Stem Cells May Help Treat Traumatic Brain Injuries
An image of a patient with a traumatic brain injury. The arrow points to the empty space previously filled by healthy tissue. Photo: Jmh649/Wikimedia Commons
The use of bone marrow stem cells is safe in treating children with brain trauma, a team from the University of Texas Health Science Center at Houston determined.
The results of the clinical trial, featured in the journal Neurosurgery, focused on 10 children between the ages of 5 and 14 who received treatment shortly after arriving at the hospital with severe traumatic brain injuries (TBIs).
The research team extracted bone marrow cells from the hip bone of each patient, separated and processed the stem cells, and injected them back into the patient. Using the patients' existing cells reduced the possibility of their immune systems attacking the manipulated cells.
Specifically, the researchers used bone-marrow-derived mononuclear cells. Bone marrow cells are known to help restore blood and immune system function.
After examining the patients each day during the six months following the procedure, the University of Texas scientists concluded their technique was safe. They reported no deaths and improved outcomes when compared to the results of typical cases of TBI.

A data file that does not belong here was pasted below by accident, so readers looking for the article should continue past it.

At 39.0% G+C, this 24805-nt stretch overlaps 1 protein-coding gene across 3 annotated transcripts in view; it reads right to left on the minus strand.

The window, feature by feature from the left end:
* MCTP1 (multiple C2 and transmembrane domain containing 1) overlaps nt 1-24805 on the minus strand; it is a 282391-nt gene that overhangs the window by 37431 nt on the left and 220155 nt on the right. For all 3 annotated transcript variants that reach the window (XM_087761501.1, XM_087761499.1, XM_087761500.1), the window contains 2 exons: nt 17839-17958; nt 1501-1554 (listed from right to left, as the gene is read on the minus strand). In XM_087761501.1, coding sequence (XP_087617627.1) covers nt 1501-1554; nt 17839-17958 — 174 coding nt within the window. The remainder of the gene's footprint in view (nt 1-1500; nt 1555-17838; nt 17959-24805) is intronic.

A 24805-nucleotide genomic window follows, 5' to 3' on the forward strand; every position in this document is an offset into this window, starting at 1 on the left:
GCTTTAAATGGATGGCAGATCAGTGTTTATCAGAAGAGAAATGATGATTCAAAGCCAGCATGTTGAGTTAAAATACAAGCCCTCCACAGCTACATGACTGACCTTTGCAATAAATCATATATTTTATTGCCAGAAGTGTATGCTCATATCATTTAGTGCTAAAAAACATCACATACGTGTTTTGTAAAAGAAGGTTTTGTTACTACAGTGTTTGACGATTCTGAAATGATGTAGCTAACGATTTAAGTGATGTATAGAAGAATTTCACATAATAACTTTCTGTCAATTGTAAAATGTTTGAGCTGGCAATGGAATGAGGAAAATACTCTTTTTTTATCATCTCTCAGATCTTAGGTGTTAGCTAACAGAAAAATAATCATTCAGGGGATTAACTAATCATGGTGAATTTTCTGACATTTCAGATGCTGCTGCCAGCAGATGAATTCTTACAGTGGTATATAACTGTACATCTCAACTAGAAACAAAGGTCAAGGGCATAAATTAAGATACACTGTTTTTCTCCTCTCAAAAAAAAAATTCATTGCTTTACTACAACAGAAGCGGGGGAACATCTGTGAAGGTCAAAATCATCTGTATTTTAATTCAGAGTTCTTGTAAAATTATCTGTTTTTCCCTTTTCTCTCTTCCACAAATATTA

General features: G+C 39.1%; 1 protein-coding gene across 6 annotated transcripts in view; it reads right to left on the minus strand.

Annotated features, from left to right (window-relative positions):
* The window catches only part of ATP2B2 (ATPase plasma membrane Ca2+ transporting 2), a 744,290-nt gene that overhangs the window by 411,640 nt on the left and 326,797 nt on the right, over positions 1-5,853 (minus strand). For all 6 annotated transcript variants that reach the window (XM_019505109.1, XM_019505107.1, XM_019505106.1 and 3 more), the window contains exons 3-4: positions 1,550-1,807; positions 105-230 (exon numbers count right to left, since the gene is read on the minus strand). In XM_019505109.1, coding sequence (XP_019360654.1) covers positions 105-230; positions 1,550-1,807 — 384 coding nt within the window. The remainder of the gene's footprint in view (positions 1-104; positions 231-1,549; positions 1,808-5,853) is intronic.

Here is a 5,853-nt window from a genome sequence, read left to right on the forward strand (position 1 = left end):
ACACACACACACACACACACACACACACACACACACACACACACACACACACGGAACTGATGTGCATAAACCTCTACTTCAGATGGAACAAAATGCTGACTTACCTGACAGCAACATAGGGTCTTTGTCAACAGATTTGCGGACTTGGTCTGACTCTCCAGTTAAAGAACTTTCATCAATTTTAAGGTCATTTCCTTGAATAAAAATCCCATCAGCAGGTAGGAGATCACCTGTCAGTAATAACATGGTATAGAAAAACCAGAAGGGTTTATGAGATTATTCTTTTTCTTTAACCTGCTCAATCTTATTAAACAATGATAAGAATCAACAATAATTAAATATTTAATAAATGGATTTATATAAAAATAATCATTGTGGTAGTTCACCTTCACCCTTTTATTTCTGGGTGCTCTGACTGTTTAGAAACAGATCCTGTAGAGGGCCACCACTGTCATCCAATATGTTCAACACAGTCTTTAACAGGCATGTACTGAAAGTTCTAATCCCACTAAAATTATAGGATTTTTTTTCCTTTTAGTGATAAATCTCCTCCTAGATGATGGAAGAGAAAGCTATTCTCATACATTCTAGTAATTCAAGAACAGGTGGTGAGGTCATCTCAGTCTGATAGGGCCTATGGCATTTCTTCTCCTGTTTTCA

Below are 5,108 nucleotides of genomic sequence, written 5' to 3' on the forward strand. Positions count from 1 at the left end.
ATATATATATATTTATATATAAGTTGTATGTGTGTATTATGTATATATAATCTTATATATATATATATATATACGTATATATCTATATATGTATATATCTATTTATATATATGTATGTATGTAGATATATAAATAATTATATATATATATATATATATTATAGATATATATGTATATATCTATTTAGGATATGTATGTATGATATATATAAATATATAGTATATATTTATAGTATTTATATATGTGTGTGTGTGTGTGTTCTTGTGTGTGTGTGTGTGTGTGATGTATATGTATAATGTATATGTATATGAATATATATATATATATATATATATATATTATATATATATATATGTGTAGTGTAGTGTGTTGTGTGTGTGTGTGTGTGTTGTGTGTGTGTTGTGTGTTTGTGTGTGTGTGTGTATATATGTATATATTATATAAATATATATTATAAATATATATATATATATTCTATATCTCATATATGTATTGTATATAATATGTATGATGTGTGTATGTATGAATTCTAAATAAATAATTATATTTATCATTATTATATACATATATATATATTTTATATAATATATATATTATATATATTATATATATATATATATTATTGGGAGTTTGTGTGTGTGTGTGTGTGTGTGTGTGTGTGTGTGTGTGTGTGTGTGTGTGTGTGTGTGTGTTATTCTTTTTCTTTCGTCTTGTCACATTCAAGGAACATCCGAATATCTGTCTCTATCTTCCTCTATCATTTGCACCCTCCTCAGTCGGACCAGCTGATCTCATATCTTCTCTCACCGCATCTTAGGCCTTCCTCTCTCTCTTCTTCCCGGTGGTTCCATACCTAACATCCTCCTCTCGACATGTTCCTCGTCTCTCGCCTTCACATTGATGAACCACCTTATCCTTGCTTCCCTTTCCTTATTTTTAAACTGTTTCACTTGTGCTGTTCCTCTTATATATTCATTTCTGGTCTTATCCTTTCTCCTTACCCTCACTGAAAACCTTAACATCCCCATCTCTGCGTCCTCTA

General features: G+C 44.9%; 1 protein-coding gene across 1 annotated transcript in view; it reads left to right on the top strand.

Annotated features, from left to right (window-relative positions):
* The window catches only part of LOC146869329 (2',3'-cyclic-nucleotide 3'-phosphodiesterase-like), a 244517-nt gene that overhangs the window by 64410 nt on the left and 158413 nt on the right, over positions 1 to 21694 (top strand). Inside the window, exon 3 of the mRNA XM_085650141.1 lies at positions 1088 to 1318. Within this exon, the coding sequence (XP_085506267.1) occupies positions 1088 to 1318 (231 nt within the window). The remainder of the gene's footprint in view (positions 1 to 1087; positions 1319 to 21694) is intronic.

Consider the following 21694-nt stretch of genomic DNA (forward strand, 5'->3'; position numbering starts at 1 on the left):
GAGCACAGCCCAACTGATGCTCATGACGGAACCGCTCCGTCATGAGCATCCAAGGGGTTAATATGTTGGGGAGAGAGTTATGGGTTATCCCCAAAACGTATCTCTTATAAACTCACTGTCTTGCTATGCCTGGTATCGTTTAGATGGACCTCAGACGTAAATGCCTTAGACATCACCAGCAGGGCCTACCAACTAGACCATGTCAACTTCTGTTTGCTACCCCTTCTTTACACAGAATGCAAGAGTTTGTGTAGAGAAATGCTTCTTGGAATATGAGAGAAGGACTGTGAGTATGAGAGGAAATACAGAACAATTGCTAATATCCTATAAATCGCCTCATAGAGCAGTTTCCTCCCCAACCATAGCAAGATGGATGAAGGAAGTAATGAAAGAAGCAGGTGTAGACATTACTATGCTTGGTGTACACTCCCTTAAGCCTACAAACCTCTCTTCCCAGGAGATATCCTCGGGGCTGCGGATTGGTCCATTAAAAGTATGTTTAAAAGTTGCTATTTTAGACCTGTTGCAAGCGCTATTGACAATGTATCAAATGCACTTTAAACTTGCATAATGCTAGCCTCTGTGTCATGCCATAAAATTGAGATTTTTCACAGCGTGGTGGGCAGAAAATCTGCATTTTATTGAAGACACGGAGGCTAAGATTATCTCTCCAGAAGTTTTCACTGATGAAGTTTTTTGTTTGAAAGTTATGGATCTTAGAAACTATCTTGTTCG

It's important to remember that the study looked at the safety of the procedure, not necessarily its efficacy or effectiveness. Since the researchers excluded some children from the treatment, they admit they are not able to draw conclusions about the overall effectiveness of the treatment from this experiment. Instead, they'll have to do more research with a wider array of patients.
But based on promising results in preclinical trials and the results of the study, researchers still believe the procedure may be a realistic option for other patients in the future.
Each year, TBIs contribute to some 30 percent of all injury-related deaths, according to the Centers for Disease Control and Prevention. Young children, adolescents and people over the age of 65 are the most likely to experience a TBI.
TBIs have many causes, but falls and automobile accidents are at the top of the list. Often, TBIs damage the structure of the brain and patients' cognitive abilities and communication skills.